The idea of Augustine of societas (society) as a community identified and held together by its loyalties and love became an integral part of the general tradition of Christian social teaching.
Augustine wrote the City of God while the Roman Empire was falling into ruin under the barbarian invasions and the Church was rising from the imperial ashes. There was need of justifying these two events, which disturbed not only those who did not believe in Christ but also those who did believe in him. With this purpose in mind, Augustine undertook this major work over a period of thirty years.
The City of God can be considered the first in the philosophy of history. Until the late Middle Ages a thousand years later, the City of God influenced the politics and government of Christian nations, and in the relations between the Church and the civil government. It was an influence in the creation of the Holy Roman Empire, and had little in the way of rival theories until Nicola Machiavelli in the year 1513 wrote a very secular work, The Prince, that appealed to the more base desires of power and cunning. The world view of Augustine and his history of humanity is organic and unified, but it is also ascetic and Christian. Christ is the very soul of history. The coming of Christ presupposes another truth of the Christian faith, original sin. In consequence of original sin, people are divided into two distinct cities: one of God, the other of the earth. Both, however, are at the service of Christ.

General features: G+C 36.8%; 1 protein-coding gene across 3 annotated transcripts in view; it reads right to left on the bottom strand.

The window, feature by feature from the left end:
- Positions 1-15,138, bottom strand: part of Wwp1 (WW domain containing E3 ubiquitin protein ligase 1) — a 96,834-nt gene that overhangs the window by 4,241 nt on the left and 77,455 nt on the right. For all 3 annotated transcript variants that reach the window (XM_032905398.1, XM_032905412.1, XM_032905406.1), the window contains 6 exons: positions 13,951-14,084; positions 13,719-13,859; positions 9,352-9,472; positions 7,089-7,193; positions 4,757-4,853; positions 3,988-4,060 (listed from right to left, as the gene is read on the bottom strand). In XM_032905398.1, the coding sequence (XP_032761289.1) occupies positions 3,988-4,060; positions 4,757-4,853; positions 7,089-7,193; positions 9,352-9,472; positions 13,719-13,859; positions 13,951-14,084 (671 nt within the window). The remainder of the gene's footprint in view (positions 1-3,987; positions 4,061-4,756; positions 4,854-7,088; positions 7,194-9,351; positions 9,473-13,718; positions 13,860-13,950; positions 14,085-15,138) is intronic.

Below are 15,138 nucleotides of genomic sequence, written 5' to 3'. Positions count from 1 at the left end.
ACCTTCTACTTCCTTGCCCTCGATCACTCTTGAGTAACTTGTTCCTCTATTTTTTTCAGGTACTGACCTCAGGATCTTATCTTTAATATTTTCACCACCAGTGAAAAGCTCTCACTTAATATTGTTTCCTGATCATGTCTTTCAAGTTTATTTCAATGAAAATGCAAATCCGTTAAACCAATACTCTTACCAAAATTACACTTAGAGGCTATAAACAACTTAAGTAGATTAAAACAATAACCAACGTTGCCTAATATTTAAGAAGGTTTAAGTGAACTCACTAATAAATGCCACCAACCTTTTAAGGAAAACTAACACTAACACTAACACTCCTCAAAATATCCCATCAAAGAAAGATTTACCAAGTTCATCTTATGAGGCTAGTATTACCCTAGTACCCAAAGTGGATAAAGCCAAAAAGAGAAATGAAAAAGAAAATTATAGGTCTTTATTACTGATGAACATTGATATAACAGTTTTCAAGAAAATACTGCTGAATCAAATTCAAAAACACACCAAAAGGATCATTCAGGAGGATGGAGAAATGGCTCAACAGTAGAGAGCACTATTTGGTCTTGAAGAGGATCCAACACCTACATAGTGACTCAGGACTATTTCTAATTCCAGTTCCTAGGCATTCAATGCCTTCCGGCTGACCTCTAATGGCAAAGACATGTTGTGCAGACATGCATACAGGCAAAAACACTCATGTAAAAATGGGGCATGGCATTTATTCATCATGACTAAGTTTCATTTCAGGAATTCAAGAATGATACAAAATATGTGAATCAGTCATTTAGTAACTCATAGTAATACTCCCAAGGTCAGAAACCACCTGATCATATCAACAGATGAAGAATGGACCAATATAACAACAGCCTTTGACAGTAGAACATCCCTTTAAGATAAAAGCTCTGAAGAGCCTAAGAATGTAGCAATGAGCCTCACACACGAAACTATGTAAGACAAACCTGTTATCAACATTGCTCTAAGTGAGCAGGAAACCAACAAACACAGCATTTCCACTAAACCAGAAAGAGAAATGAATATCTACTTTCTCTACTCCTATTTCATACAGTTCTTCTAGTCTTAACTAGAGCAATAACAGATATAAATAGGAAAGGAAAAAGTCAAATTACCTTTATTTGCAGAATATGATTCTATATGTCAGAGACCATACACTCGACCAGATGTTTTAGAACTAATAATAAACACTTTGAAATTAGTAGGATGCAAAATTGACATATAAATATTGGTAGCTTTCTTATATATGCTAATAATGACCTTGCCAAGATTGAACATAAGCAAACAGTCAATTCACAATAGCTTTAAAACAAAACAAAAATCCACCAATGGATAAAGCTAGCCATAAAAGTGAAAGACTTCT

The city of God, prior to the coming of Christ, was represented by the people of Israel; the city of this earth was represented by the Roman Empire. The two cities had a different purpose, the one religious and the other political. The first had the task of preparing for the coming of Christ through the prophetic men in the Bible; the second was to prepare for his coming politically. After the coming of Christ and the founding of the Church, the purpose of the Roman Empire had been fulfilled, and hence it fell under the assaults of the barbarians. If in the Christian era the Church represents the city of God, moral evil, wherever it be found, will be the representative of the city of the earth. These two cities now are not politically separated and are only religiously diverse, for the Church has a universal task and must embrace the elect of all times and of all races. The complete division will be made on the Great Sabbath, when the good will forever be citizens of the city of God, the eternal Jerusalem, and the evil will be confined forever to the city of Satan, which is hell.
But who are those who will end in heaven and who are those that will end in eternal pain? This, too, was one of the many problems on the mind of Augustine. The answer to this is among the secrets of God. The view of Augustine on the shape and process of human history has been more influential than any other single source in the development of the Western tradition which regards political order as inextricably involved in moral order.
His conception of a societas (society) as a community identified and held together by its loyalties and love has become an integral part of the general tradition of Christian social teaching and - it would not necessarily have been to his liking - of the Christian vision of the historical Christendom of the Middle Ages.